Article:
Team Topologies and the Flow Framework

Symbiosis: The Flow Framework® meets Team Topologies

In Episode 42 of the Mik + One Podcast, Dr. Mik Kertsen sat down with Manuel Pais, renowned IT consultant and co-author of Team Topologies: Organizing Business and Technology for Fast Flow, to discuss the relationship between Team Topologies and the Flow Framework®. They highlight three areas of symbiosis in the shift from project to product.

Find the full podcast here

Reminder: A Brief Overview of Team Topologies and the Flow Framework® 

Here is a quick overview of each of the two approaches:

Team Topologies

Team Topologies is an approach to software delivery that emphasizes the importance of team composition and structured interactions. Manuel Pais and co-author Matthew Skelton outline four types of teams: stream-aligned teams, enabling teams, complicated subsystem teams, and platform teams. Put simply, stream-aligned teams focus on the end-to-end process of value delivery, while the other teams help make the stream-aligned team as efficient as possible. Team Topologies takes a humanistic approach and uses the concept of cognitive load as a North Star to guide team composition and scope.

The Flow Framework

The Flow Framework, described in Project to Product by Mik Kersten, provides a blueprint to bridge the gap between IT activities and business goals. Businesses that successfully apply the Flow Framework are organized around product value streams, rather than projects. The Flow Framework allows software delivery companies to model and measure complex software delivery processes, with the ultimate goal of reducing waste and bottlenecks across the entire value chain.

The ideas in the Flow Framework and Team Topologies complement each other. Team Topologies helps shape the organizational structure to meet business goals, while the Flow Framework keeps organizations focused on those goals and provides a mechanism for measuring improvement and getting real-time feedback.

In their discussion, Mik and Manuel delved into the ways that the Flow Framework and Team Topologies dovetail to drive truly product-focused value streams. For those who didn’t get a chance to listen to the full episode, below are the three key takeaways.

Shifting from project to product involves a shift in organizational design

The Flow Framework helps businesses model and measure the flow of value, the dependencies between teams, and the bottlenecks that slow down delivery. This visibility and measurability is essential to achieving good end-to-end flow, but the possible gains won’t be fully realized until companies reorganize teams to best support the value streams.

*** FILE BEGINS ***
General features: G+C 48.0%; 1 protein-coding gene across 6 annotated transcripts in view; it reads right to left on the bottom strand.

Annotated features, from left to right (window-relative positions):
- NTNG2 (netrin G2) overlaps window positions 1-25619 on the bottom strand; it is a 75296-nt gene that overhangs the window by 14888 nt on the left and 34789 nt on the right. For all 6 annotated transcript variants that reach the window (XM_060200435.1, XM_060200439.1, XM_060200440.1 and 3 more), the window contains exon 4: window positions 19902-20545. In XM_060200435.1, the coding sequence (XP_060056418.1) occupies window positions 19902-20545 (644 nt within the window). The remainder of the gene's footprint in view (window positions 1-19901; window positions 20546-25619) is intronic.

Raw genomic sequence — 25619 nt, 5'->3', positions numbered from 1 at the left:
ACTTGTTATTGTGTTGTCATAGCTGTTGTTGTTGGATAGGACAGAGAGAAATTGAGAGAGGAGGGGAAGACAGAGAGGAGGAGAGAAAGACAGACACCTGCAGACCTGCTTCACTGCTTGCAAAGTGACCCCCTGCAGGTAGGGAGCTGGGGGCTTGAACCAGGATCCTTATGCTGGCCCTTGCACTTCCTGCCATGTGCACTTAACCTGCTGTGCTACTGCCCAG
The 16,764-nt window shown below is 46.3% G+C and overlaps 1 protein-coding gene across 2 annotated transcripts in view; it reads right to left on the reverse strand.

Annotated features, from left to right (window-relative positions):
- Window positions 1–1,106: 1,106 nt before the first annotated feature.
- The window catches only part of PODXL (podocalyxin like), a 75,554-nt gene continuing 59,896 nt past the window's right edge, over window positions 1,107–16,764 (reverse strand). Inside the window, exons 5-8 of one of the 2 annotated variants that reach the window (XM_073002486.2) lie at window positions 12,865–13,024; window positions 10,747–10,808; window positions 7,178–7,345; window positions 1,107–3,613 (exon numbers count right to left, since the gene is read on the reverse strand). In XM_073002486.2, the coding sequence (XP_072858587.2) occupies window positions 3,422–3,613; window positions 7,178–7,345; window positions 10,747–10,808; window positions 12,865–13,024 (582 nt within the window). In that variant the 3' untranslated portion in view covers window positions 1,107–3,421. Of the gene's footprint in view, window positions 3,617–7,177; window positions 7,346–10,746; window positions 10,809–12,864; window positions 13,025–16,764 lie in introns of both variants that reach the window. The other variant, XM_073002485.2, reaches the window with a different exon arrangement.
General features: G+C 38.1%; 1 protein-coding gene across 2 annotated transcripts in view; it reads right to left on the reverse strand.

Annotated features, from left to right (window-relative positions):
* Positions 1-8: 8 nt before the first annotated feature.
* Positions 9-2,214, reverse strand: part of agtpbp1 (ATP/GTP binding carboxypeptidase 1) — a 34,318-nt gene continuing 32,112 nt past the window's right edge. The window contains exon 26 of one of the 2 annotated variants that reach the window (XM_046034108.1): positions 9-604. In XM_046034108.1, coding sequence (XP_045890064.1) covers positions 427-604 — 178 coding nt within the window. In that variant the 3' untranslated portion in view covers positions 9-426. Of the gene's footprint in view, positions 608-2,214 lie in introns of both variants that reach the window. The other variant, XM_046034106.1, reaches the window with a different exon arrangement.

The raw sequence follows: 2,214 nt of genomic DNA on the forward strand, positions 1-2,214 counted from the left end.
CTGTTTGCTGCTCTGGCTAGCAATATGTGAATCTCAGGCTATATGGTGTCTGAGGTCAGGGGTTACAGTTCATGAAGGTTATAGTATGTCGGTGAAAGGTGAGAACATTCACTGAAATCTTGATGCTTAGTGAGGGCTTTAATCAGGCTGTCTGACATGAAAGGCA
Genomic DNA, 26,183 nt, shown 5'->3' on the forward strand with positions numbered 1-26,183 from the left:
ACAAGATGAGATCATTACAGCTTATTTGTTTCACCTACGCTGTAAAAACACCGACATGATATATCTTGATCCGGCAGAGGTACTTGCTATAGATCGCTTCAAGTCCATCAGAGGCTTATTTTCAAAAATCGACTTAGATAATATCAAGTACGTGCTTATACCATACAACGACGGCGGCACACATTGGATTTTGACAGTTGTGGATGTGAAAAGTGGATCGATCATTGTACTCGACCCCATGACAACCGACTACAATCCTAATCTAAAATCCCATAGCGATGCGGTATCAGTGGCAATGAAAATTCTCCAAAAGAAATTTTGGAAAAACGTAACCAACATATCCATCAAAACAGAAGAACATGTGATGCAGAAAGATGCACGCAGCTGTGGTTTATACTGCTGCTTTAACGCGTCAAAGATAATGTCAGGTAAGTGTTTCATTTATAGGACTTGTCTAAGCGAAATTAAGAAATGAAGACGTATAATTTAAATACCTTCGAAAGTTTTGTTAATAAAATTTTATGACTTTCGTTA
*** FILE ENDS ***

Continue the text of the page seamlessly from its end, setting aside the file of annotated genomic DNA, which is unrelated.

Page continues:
Team Topologies provides the effective structures, i.e. the organizational piece needed to help implement the shift from project to product. When teams are organized around value streams, it becomes more practical to fund products, rather than projects. In addition, the end-to-end ownership of a product’s value stream by a single team allows for greater agility to adjust to the customer’s changing needs.

Many businesses are wary of having different teams for each product value stream, for fear it will result in the duplication of capabilites developed. But it’s important to realize that a certain amount of duplication can be beneficial, if it improves flow. In the podcast, Manuel gives a simple example to illustrate why stream aligned teams make sense:

A business in the hospitality industry provides a service through which people can book travel and accommodation. They have identified two main customer segments:

  1. Luxury travellers who want top range hotels and first-class flights.
  2. Budget travellers who want the best value for their money.

Because each segment has different priorities, the business should have different teams working on two different value streams. These teams may repeat some functionality, for example a promotion service. But this duplication may be the best thing for them in terms of customer experience and flow, because in the short-term each segment will have the autonomy to adapt to changing demands from their respective segments without getting bogged down by dependencies on other value streams. Later, it may be determined that promotions should become a core service provided by a platform team, which both customer segments can use.